Don't build any habits regarding where you write or what you need to write. Teach yourself to write anywhere under any circumstances, so that no matter where you are or what's happening around you, you can work on your novel.

 That's sound advice. Can you tell us about your next novel? 

My next novel is called Being Sloane Jacobs, and it's another contemporary comedy. It's told in dual perspectives, and I'm pitching it as The Parent Trap meets The Cutting Edge. It'll be out January 7, 2014.

Thanks, Lauren, I'm looking forward to reading more of you books!

Reviewer's Disclaimer: I bought the ebook on its November 13th release day and received no compensation. Beware of puns such as: "meant to be or not meant to be."

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@Barrie Summy

Wednesday, November 28, 2012

Review of Kindle Paperwhite with Case, Stand or Cover

Amazon Kindle Case, Duragadget Stand, Verso Marbled Blue Cover
When my 2010 Kindle died on the beach, I replaced it with the new Kindle Paperwhite ($139 with wifi and without advertising). This time I got a 2-year warranty to protect the fragile screen. Although I prefer reading real books at home, I like the Kindle for reading on the go and for digital galleys. I missed not having one when I was waiting for the new model to be released in October.

Low setting in Amazon case folded back
The Kindle Paperwhite has some good new features. The reader still uses e-ink, but it has added a built in light for night time reading. The sharper text is illuminated sideways to avoid the eye fatigue of backlit screens. The lit screen appears bright white like paper, but you can adjust the lighting so the screen looks more like newsprint or the old Kindle. Unlit is easiest on the eye, but it's nice to have options. I thought I'd miss the old physical keyboard, but the new touch screen one is easy to use and the menu simple to navigate. The Kindle Paperwhite is also smaller and thinner without losing any screen size.

High setting on Home Page in Amazon case open
Not all of the new features are improvements. I miss the old page turner buttons as it's too easy to skip a page accidentally with a touch screen. Another feature I dislike is the promotion of Amazon books on the home page (even in the "no advertising" models), but you can hide it by selecting to display "list view" instead of "cover view." All-in-all the pluses outweigh the negatives, but I wouldn't rush out and replace your old reader before it breaks. It bothers me that these ereader screens are so fragile. A book can last centuries.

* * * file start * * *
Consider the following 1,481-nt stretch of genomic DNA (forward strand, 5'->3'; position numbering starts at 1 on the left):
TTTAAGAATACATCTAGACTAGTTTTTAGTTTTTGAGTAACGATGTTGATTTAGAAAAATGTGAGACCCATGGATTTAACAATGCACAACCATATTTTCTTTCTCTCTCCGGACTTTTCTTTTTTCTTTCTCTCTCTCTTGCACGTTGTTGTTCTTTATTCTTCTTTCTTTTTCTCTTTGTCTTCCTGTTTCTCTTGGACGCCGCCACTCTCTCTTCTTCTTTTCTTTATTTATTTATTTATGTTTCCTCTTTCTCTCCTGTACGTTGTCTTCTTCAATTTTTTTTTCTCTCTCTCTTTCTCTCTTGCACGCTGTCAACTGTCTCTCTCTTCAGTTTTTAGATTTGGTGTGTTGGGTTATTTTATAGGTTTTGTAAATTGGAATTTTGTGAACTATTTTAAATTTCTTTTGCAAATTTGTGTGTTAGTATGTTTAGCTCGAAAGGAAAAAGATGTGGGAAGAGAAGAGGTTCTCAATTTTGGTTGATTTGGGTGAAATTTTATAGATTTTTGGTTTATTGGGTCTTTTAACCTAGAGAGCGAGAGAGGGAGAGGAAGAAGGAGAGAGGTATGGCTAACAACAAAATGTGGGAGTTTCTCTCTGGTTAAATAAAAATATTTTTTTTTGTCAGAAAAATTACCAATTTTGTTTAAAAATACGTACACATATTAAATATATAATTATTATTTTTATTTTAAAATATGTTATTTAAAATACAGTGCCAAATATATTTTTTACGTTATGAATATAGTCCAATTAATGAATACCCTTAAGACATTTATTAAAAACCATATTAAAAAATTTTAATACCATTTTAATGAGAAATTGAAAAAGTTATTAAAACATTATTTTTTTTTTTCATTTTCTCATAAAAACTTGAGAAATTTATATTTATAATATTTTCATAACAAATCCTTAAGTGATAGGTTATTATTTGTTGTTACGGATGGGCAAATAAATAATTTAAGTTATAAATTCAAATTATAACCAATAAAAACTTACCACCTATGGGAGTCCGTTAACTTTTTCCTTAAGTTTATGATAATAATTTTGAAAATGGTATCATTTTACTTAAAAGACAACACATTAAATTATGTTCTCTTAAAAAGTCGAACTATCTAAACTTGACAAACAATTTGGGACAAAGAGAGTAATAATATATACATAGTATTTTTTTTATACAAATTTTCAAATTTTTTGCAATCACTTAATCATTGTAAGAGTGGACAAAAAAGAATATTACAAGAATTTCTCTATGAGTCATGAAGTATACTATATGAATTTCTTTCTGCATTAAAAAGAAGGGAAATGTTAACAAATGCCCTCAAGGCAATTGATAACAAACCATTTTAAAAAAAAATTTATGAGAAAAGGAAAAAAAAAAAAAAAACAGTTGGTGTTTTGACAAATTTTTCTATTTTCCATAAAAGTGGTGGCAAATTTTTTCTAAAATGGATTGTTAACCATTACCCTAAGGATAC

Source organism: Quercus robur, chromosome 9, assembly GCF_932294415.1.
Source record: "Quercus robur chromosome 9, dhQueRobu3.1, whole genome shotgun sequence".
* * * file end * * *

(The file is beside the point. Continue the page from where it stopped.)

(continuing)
Because the Paperwhite is smaller than the Kindle 3 with keyboard, I needed to purchase a new case. If you had the later generation Kindle touch model, you might be able to reuse your old case. I tested three covers which would suit different reading needs.

Amazon case is 1/2 inch; Durgadget stand and Verso cover are 1 inch thick approximately.
The least bulky, lightest weight and most protective cover is the Amazon Kindle one ($39.99 available in 7 colors). It has the added feature of a magnet closure that automatically turns the reader on and off. This is a big plus as the on-off botton is tiny and hard to use. The rigid edges protect the Kindle on all sides while leaving an opening for the charger. The design is nice but a bit corporate in feel with good quality leather. The cover bends back for easy hand held reading but doesn't work as a stand. There is one major design flaw: it's really difficult to get the device in and out of the case.

Adjustable Duragadget Stand
Since I like hands free reading, my personal favorite was the Duragadget Cover with Stand ($30.59 in 4 colors). It's adjustable and sturdy enough to sit in your lap while still providing good protection. Of all the cases I tested it was easiest to get the reader in and out of the case. It was also the cheapest. However the functional design and cheap leather were not especially attractive. I'm going to ask my daughter to decorate it with silver ink as a Christmas gift.

Verso cover folded back
For pure beauty I fell in love with Verso Marbled Blue cover ($39.99). The fake leather looks and feels real. The gorgeous Italian marbled paper design reminiscent of a journal bought in Florence. Even the spine has nice old book detailing. The biggest downside is the cover has no closure. Also it's extra bulky and awkward to hold when you bend the cover back (photo at right). It's best when held like a book in two hands. I'm tempted to keep this cover to dress up my Kindle just for fun.